In March a few months after I got out of the hospital that year I was searching craigslist for any random job. I was so used to working all my life that I hated not working even though I knew I was sick and I needed the time to heal. All I wanted was to get back on my feet and do ANYTHING! I ended up with an interview at a salon about a half hour away from my parents house (I moved back in with them when I got sick) to work their front desk. I figured I would work there for awhile and eventually go back to school. But…I kept getting sick. I kept going back into the hospital. And here I am years later, STILL going in and out of the hospital.
I had no idea when I took that job that I would still be there today. When I interviewed I had gained weight from 82 pounds to about 95. My hair was still mostly missing and I looked horrible. I still have no idea why they hired me, but I am so glad they did! 4 1/2 years later I still haven’t finished my degree. Instead I found a job that works better for me. I found a place where I know that I can go into the hospital and still have a job when I get out. I have a place that allows me to pick my own hours and I have a very supportive boss. I met my very best friends there. I hate to admit it, but I can’t be a teacher. I know that I would be fired for all the days that I miss being in the hospital or being sick. And I would feel like an awful teacher for missing so much class.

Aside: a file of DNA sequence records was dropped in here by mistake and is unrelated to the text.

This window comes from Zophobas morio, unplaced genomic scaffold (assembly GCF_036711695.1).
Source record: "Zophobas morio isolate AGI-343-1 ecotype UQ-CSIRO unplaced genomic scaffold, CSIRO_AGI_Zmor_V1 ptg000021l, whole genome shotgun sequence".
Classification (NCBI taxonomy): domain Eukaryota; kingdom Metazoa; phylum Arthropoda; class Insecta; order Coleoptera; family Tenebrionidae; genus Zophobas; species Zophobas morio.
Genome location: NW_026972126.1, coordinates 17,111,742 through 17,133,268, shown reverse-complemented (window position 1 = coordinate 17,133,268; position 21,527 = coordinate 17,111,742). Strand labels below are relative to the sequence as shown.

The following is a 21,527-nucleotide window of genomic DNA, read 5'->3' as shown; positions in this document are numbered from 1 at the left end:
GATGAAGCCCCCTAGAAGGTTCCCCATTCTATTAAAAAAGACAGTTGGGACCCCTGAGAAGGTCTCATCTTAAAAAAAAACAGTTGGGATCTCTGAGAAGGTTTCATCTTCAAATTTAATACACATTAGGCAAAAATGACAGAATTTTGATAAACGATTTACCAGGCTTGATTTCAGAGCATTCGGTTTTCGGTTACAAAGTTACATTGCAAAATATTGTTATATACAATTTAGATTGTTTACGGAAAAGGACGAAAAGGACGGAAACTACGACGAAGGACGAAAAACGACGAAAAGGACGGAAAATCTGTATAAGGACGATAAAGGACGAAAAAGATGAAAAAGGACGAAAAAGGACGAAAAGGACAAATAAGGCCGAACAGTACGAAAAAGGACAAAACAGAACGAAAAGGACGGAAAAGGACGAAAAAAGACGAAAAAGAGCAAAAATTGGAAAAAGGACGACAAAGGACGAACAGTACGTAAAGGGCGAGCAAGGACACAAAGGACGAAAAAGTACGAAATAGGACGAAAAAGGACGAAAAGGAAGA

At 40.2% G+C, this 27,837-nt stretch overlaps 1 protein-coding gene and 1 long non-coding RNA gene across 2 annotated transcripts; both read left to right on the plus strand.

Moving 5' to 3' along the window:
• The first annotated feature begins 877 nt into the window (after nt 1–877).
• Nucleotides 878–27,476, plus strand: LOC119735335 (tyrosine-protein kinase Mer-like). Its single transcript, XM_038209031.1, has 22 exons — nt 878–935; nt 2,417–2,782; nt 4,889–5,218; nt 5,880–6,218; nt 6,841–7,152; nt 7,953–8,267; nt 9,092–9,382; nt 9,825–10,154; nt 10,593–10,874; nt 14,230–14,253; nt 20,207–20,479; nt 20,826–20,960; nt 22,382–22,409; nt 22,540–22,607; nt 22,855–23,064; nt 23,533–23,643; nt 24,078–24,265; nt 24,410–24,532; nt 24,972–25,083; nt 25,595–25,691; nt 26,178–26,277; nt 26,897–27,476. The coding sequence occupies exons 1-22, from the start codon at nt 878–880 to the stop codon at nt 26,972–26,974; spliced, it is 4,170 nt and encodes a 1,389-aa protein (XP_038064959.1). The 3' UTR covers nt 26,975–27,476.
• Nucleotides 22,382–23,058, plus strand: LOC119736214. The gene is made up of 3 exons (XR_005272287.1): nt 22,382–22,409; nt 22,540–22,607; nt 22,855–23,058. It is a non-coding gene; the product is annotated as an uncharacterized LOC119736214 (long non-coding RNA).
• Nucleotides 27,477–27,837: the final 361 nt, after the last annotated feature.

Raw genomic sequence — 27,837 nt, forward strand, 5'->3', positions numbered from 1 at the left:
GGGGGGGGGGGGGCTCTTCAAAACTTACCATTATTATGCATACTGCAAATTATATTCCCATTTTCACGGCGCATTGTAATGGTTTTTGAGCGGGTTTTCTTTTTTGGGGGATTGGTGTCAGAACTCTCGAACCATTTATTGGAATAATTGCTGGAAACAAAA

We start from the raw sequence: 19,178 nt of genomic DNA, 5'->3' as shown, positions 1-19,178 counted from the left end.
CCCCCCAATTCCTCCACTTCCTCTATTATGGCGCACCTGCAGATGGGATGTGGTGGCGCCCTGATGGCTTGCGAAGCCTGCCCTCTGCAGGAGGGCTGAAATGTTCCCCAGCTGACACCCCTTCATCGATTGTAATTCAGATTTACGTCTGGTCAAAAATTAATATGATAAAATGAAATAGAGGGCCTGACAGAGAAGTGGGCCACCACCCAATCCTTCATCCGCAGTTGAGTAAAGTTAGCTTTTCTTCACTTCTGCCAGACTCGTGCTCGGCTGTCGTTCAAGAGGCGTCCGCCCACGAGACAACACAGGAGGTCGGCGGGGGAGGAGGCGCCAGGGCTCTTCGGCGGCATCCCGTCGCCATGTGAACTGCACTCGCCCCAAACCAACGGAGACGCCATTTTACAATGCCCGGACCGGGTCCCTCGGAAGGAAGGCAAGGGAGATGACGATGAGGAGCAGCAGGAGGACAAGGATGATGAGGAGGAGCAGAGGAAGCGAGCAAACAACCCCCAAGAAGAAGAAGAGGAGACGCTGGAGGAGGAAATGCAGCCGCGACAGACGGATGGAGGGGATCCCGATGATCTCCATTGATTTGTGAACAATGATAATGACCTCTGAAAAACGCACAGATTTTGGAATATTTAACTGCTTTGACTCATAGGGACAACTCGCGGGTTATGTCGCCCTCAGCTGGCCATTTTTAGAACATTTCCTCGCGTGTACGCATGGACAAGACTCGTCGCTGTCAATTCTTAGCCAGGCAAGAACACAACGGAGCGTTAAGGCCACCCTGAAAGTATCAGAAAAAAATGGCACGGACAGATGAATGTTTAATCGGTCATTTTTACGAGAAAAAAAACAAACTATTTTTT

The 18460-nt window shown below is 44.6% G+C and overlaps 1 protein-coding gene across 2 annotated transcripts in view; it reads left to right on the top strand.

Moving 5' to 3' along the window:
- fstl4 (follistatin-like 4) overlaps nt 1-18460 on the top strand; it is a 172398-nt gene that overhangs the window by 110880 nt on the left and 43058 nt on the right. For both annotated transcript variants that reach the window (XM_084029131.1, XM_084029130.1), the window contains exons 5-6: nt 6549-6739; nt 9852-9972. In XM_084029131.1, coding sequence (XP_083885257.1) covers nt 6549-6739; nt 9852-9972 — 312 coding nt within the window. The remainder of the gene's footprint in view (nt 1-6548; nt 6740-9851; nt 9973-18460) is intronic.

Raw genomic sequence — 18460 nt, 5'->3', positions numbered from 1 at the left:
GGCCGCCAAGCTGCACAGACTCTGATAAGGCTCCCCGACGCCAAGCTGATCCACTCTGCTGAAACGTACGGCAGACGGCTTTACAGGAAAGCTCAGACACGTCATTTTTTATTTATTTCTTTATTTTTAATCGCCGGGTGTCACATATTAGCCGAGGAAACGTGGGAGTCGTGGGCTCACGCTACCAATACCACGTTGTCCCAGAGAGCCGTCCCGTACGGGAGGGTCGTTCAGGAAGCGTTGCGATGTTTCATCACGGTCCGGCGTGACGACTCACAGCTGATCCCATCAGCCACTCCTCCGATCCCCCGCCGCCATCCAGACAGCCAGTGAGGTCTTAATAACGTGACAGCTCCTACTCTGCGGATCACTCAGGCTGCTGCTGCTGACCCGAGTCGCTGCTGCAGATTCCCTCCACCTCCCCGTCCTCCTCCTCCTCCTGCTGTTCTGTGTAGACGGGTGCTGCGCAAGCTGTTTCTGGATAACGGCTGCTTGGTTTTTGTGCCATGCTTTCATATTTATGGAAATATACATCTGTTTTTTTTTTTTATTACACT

Sometimes when I tell people I work at a salon I feel like they are judging me. I feel like there is this misconception out there that I must be uneducated if that is my job. The truth: I work at one of the best salons in my State. Where people are making six figures easily, and much more than some people with their little degrees. I work with a farmer, a zumba instructor, students, plenty of people who do have degrees, and very dynamic artistic people. I’m no longer ashamed that I never went back to school. I was given a gift when I was hired there. This works for me. It works with my disease. And I couldn’t think of anything else i’d rather be doing these days.